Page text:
Introduction to a Debate: 'Marijuana: Legalize, Decriminalize, or Leave the Status Quo in Place?'
Berkley Journal of Criminal Law, Vol. 23.1, Spring 2018
11 Pages Posted: 2 May 2018
Date Written: May 1, 2018
What someone thinks of marijuana can depend on who that person is. To a botanist, marijuana is a plant known as Cannabis sativa L that traces its lineage to the first quintile of the Holocene Epoch. To a chemist, marijuana is a source of the psychoactive substance Δ9-tetrahydrocannabinol (THC). To a narcotics officer, marijuana is contraband. To students of public policy, marijuana is the focus of a debate that has raged for the last fifty years. This paper is an introduction to that debate and summarizes the position taken by each side.
At the center of that debate has been the issue whether marijuana has legitimate medical uses, is addictive, and is actually or potentially physically or psychologically harmful. Numerous studies and articles have examined each of those issues. Powerful arguments have been made for and against the liberalization of federal and state marijuana laws. The debate centers around three issues: (1) Does marijuana or one of its components (known as cannabinoids) have a legitimate medical use?; (2) Is marijuana or one of its components physically or psychologically harmful?; and (3) Is marijuana or one of its components physically or psychologically addictive?
Advocates for liberalization of the federal and state marijuana laws argue that marijuana has legitimate medical uses, particularly when smoked, to treat chemotherapy-induced nausea and vomiting, to increase appetite and decrease weight loss associated with HIV/AIDS, to address the neuropathic pain and spasticity afflicting victims of multiple sclerosis, to alleviate the chronic pain in adults that over-the-counter analgesics cannot assuage, and to help with sleep disturbances attributable to several different diseases. Marijuana, they add, is no more harmful than alcohol or tobacco. Opponents of reform — in particular, the Food and Drug Administration (FDA) and the Drug Enforcement Administration — and highly respected medical organizations — the American Medical Association, the American Cancer Society, the American Academy of Ophthalmology, and the National Institute for Drug Abuse — maintain that today’s marijuana is not only more potent than your grandfather’s marijuana and is addictive, but it also has a number of adverse short- and long-term health effects, particularly for minors. Defenders of the status quo would also contend that there is no good reason to exempt marijuana from the approval process demanded by the drug safety laws.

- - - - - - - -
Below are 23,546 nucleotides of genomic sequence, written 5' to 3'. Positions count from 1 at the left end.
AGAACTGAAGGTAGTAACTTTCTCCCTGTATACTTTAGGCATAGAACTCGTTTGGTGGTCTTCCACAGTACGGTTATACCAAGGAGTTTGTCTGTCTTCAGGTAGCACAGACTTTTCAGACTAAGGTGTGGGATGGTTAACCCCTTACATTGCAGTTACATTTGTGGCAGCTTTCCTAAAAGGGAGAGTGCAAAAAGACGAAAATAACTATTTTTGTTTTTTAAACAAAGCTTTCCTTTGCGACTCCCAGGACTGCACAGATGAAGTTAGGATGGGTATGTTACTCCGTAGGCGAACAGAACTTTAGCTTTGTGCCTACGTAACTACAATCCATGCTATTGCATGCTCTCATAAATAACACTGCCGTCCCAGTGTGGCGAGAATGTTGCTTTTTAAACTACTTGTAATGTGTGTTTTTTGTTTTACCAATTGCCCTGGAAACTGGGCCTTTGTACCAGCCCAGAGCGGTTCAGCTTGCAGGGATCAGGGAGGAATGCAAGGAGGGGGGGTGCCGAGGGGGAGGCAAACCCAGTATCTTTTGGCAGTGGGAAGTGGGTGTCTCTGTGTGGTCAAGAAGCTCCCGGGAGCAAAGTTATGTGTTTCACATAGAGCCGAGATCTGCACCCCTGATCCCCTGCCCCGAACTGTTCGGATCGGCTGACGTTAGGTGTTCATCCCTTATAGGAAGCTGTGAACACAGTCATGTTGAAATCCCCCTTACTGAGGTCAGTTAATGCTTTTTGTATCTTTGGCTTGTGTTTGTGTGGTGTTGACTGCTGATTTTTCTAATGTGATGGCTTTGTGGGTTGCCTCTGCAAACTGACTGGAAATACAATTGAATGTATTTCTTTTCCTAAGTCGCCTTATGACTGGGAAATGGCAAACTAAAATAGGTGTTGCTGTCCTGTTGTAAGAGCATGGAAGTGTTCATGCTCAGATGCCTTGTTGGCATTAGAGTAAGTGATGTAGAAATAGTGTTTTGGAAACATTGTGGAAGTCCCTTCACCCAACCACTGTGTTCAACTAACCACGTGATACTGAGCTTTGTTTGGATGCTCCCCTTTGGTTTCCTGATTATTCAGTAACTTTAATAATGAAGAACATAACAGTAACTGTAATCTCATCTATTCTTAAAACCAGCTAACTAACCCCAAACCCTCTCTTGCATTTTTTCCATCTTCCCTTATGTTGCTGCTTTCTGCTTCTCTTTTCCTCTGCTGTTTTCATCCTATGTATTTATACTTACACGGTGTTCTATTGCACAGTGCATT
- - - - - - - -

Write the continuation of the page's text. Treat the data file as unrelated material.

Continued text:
Keywords: Marijuana, Cannabis, Debate Over Liberalization, Arguments for Liberalization, Arguments Against Liberalization
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